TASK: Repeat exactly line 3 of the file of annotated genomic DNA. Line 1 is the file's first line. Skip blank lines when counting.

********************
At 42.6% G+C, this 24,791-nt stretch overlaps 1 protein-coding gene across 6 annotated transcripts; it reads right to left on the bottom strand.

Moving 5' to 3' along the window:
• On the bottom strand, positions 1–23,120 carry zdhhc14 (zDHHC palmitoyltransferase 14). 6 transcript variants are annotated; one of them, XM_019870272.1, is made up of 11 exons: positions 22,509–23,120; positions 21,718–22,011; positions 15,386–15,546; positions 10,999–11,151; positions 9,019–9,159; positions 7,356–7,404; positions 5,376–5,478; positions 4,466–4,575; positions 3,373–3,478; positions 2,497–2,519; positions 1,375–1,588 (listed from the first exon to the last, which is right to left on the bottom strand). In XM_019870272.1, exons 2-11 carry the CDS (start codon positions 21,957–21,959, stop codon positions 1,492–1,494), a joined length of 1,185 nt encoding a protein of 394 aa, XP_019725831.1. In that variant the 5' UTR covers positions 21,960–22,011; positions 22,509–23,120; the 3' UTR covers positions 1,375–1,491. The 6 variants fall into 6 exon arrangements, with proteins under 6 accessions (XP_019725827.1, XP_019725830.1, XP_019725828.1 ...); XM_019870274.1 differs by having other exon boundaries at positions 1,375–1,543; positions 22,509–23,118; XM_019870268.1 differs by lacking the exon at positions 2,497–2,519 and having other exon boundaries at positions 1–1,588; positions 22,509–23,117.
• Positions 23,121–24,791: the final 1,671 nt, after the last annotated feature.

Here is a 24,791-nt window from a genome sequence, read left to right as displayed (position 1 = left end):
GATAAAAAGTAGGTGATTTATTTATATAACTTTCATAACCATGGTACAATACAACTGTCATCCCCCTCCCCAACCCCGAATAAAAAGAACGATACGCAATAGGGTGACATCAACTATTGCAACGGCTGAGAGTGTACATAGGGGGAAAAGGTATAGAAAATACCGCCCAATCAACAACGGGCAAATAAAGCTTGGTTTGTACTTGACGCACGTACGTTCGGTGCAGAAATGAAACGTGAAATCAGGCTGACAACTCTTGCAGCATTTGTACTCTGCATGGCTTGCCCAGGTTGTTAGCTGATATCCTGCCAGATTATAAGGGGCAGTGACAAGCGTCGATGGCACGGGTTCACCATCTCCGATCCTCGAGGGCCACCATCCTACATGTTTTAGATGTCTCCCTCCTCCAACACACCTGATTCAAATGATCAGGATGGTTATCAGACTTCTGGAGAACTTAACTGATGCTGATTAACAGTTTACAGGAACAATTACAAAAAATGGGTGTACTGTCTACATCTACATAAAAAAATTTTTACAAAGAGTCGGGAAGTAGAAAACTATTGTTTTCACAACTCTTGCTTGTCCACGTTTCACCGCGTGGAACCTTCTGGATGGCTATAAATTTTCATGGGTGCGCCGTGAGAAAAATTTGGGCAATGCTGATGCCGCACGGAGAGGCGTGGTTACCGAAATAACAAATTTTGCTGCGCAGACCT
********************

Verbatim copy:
• On the bottom strand, positions 1–23,120 carry zdhhc14 (zDHHC palmitoyltransferase 14). 6 transcript variants are annotated; one of them, XM_019870272.1, is made up of 11 exons: positions 22,509–23,120; positions 21,718–22,011; positions 15,386–15,546; positions 10,999–11,151; positions 9,019–9,159; positions 7,356–7,404; positions 5,376–5,478; positions 4,466–4,575; positions 3,373–3,478; positions 2,497–2,519; positions 1,375–1,588 (listed from the first exon to the last, which is right to left on the bottom strand). In XM_019870272.1, exons 2-11 carry the CDS (start codon positions 21,957–21,959, stop codon positions 1,492–1,494), a joined length of 1,185 nt encoding a protein of 394 aa, XP_019725831.1. In that variant the 5' UTR covers positions 21,960–22,011; positions 22,509–23,120; the 3' UTR covers positions 1,375–1,491. The 6 variants fall into 6 exon arrangements, with proteins under 6 accessions (XP_019725827.1, XP_019725830.1, XP_019725828.1 ...); XM_019870274.1 differs by having other exon boundaries at positions 1,375–1,543; positions 22,509–23,118; XM_019870268.1 differs by lacking the exon at positions 2,497–2,519 and having other exon boundaries at positions 1–1,588; positions 22,509–23,117.